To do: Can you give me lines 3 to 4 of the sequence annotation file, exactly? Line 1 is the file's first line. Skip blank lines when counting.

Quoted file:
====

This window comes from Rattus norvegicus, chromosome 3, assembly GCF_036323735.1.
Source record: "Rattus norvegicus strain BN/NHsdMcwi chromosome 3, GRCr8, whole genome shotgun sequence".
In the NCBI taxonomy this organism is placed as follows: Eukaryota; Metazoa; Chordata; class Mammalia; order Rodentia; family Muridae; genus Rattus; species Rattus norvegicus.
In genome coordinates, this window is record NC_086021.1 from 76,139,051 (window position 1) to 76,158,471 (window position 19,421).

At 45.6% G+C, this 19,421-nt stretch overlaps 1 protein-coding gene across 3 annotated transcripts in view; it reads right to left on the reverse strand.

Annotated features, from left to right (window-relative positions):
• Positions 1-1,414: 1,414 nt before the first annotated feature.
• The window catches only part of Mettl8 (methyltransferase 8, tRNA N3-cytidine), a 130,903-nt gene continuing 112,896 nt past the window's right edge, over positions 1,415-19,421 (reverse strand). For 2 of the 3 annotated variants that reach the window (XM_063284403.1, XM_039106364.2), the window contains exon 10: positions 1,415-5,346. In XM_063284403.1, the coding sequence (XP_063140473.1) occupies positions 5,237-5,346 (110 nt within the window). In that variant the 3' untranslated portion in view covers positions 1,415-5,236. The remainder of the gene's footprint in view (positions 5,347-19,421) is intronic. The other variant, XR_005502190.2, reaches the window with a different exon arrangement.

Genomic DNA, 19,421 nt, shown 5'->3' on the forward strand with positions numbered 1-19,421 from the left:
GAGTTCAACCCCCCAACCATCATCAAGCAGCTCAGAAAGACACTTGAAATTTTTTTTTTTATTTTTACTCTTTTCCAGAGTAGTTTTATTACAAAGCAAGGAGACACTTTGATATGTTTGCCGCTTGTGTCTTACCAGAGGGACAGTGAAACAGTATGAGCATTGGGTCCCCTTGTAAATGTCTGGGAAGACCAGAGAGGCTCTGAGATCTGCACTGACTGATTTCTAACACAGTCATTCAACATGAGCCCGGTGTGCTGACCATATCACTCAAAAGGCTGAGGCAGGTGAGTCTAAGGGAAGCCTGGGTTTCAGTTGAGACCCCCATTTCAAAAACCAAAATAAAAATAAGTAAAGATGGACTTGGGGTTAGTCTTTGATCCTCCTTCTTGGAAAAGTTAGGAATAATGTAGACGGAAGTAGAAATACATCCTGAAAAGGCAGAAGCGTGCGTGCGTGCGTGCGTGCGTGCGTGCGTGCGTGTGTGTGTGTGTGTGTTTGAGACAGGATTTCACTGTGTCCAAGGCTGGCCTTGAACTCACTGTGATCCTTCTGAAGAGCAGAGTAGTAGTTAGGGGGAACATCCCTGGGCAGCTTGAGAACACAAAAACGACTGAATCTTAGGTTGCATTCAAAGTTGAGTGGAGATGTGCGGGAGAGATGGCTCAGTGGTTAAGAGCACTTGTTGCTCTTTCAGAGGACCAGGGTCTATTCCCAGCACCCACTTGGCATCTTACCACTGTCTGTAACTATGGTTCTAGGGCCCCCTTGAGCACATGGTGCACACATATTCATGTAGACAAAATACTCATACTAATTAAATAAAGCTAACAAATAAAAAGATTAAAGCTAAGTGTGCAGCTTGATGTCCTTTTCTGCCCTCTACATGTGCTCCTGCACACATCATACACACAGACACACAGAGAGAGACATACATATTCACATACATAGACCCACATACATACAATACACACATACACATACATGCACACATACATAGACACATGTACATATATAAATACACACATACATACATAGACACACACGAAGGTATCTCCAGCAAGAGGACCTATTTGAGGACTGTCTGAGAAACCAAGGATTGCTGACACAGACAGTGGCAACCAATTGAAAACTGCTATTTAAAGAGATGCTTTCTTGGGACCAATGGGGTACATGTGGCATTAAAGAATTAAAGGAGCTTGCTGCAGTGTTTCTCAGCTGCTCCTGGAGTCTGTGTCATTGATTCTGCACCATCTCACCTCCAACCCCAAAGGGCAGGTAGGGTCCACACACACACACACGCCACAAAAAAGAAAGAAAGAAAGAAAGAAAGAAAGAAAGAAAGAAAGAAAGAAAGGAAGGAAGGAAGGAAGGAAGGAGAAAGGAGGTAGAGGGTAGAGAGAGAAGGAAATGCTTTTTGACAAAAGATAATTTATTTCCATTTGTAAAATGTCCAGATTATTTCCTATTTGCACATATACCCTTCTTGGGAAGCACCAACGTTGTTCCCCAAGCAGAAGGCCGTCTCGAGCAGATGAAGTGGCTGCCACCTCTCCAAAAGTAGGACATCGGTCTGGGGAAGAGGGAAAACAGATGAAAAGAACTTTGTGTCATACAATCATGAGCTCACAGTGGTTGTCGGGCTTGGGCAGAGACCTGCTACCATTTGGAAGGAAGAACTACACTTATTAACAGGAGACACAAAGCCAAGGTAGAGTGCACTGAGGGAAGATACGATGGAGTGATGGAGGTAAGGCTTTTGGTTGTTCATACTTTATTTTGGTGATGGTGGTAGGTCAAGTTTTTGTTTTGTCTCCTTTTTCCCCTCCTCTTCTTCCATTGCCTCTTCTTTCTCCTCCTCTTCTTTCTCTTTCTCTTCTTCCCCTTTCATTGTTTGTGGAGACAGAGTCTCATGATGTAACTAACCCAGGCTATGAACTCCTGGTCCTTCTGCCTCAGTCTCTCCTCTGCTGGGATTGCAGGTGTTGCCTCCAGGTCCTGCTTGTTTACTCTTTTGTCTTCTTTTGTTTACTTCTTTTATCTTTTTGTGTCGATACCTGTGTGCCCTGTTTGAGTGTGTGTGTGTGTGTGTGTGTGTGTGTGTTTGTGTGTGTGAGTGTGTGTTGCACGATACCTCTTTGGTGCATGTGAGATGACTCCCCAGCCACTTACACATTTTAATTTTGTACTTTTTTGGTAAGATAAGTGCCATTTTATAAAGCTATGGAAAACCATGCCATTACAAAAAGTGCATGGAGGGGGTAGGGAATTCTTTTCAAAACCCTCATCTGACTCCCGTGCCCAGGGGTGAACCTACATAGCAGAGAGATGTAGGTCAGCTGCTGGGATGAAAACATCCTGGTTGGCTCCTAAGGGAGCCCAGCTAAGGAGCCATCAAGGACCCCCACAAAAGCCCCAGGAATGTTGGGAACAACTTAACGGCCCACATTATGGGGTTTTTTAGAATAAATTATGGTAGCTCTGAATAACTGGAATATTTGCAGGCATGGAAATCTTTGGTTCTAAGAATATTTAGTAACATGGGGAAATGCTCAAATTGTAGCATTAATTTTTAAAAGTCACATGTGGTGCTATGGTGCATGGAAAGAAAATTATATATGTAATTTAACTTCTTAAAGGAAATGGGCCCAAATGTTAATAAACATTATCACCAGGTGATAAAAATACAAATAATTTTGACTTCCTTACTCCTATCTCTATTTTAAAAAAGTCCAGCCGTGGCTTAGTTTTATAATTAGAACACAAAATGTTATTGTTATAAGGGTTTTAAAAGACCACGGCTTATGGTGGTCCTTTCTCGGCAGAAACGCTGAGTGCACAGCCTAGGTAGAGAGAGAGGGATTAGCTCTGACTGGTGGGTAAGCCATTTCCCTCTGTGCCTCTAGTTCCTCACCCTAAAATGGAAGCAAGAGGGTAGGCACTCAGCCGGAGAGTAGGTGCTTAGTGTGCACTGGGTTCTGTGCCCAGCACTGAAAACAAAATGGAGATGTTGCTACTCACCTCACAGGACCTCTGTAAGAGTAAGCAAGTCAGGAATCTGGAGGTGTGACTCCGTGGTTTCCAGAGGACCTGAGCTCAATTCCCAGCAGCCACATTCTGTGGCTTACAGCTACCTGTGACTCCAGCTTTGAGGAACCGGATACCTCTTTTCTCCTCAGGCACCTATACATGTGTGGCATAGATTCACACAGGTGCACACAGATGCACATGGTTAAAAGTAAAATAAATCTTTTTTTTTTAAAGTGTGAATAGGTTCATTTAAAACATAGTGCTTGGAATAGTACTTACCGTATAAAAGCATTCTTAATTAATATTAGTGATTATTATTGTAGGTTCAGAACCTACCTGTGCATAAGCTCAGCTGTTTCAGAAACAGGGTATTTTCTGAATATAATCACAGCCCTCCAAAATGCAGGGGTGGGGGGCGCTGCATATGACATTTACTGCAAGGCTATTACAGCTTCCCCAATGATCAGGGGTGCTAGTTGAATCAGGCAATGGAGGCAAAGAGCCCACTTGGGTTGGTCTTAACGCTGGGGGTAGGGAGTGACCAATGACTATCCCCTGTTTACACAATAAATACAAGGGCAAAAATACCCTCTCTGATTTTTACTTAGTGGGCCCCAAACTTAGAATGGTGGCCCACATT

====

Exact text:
In the NCBI taxonomy this organism is placed as follows: Eukaryota; Metazoa; Chordata; class Mammalia; order Rodentia; family Muridae; genus Rattus; species Rattus norvegicus.
In genome coordinates, this window is record NC_086021.1 from 76,139,051 (window position 1) to 76,158,471 (window position 19,421).